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By Shizue Takahashi

A different anniversary

The widow of a Tokyo sarin attack victim visits Ground Zero-and finds a strong culture of support

This July, ten years after the sarin gas attacks in Tokyo and three years after the terrorist attacks of September 11, I traveled to New York City. I had always wanted to see a Broadway musical, so the trip allowed me to fulfill that dream. When I informed a friend who lives in the city about my visit, he arranged a meeting between me-the kin of a sarin gas attack victim-and relatives of 9/11 victims and their supporters.

Shizue Takahashi is the representative for the Subway Sarin Incident Victims Association

In 2000, I had been to several US cities to receive training in victim support, and I spoke to the family members of those affected by crime. What dawned on me then was that Japan needed the same institutionalized support for crime victims from an early stage. So during my most recent trip, I really wanted to find out what kind of support the victims of 9/11 were receiving.

I visited Ground Zero for the first time. Around the huge hole surrounded by a wire fence, many people had come to see with their own eyes the effects of the tragedy. I met one man who had lost his son, a firefighter. He led me to a room in a nearby building, provided by the Lower Manhattan Development Corporation, from where Ground Zero could be viewed in its entirety. On the door was a sign that read "Family Room"; inside, it was filled with photographs of victims and other memorabilia. Bereaved families can visit whenever they like, and especially for those who were unable to retrieve the bodies of their fallen relatives, it's a precious place where they can feel close to their loved ones.

I also found that church-financed organizations are heavily involved in victim support. They provide information, counsel the victims and their loved ones, collect contributions, and otherwise play active roles helping families of victims recover. St. Paul's Chapel, located on the west side of Ground Zero, sells videos, photographs and other products related to the attacks. The proceeds go to victims and to the Children's Benefit Fund.

One month after 9/11, New York City's Department of Health and Mental Hygiene started the WTC Health Registry, which will examine all health issues affecting victims every two years for the next two decades. An official told me that the first batch of data is due to be released this year, and can be viewed on the agency's website.

Based on what I saw in New York, I feel that victims are receiving substantial support. But Japan still has much to learn.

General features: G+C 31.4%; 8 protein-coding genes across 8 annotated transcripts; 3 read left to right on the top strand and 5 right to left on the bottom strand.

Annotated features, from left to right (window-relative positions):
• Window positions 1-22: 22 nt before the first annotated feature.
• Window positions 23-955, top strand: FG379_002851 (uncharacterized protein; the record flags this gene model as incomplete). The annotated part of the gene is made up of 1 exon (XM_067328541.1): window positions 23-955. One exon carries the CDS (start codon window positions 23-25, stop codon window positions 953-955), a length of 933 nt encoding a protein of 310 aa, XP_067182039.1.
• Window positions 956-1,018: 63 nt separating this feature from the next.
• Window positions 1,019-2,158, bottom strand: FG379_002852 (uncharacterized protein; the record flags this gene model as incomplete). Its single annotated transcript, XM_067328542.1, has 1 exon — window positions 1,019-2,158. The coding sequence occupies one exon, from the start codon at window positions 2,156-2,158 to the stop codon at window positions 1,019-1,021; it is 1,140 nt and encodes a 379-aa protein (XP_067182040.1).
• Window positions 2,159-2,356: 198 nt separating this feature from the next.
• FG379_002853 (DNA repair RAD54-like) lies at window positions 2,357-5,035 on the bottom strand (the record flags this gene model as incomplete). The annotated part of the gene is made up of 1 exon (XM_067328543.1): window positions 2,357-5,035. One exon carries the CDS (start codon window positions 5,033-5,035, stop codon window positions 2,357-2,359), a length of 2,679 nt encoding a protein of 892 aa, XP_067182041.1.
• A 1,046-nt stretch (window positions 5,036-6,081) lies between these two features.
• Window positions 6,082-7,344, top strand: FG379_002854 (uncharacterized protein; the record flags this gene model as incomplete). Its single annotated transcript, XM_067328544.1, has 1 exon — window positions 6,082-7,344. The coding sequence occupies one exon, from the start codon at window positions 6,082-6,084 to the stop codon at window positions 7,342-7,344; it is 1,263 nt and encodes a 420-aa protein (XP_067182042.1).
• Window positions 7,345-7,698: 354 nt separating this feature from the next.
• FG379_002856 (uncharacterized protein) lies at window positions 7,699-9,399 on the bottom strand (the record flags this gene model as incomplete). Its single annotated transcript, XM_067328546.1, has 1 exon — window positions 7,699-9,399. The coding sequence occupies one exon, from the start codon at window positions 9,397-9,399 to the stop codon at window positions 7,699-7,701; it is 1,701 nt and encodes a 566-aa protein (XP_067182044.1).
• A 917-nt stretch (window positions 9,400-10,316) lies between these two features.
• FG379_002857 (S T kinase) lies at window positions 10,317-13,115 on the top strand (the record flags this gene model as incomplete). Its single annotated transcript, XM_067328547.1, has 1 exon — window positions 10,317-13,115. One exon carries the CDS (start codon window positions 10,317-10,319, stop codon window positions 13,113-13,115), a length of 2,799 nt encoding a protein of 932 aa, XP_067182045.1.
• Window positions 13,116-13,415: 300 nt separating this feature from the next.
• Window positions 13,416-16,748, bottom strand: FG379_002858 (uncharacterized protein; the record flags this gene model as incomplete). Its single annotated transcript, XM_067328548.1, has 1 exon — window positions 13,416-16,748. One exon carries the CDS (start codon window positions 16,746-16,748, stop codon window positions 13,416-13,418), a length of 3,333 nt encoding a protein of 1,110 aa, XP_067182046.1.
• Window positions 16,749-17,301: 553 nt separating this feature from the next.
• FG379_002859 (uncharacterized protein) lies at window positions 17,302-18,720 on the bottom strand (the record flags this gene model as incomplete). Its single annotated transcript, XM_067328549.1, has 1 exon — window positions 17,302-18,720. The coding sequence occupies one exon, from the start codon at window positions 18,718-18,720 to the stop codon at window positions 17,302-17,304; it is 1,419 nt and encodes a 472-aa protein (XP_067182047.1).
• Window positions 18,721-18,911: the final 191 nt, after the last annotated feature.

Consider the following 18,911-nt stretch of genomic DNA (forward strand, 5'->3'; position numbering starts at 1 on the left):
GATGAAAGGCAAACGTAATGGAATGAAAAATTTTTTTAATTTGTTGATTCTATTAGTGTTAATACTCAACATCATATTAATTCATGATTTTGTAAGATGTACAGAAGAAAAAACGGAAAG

We victims of the sarin attacks are firmly convinced that if the Japanese government, and especially the police force, had earlier investigated Aum Shinrikyo-an organization with a criminal history-the attacks could have been prevented. Responsibility, therefore, lies not only with Aum, but with the federal and city governments. The Tokyo Metropolitan Government is responsible for officially recognizing the group as a religious organization in 1989, even though Aum had already committed murder. The government is also accountable for failing to provide any assistance whatsoever to the victims, even though the target of the attack was Kasumigaseki, located in the heart of their city.

Twelve people were killed in the sarin attacks, and two others sustained injuries so serious that they'll need nursing care for the rest of their lives. Even today, it's believed that 20 percent of the 5,500 other victims suffer from serious post-traumatic syndrome. I say "believed" because no organization exists to monitor the damage done to the victims of the attacks.

As we've done each year on the anniversary of the tragedy, this March we asked Prime Minister Junichiro Koizumi and Tokyo Governor Shintaro Ishihara to provide compensation to the victims; to track all victims and their health conditions; to conduct regular medical checkups on the wounded and their families; and to organize effective medical treatment for all sarin patients. Sadly, to this day, neither the national government nor the Tokyo Metropolitan Government has taken any of these steps to aid the sarin attack victims.

"Unbelievable!" said supporters I met in New York, who were moved by the fact that the Subway Sarin Incident Victims Association, of which I am the representative, does not receive any financial support from the government, or that the victims themselves do not receive compensation.

Is it right to say, "You were unlucky," and to close the door on innocent people who happened to be caught in a disaster while going about their daily lives? We don't think so, and we'll continue to lobby the Japanese government and the Tokyo Metropolitan Government to compensate the victims of the sarin attacks.

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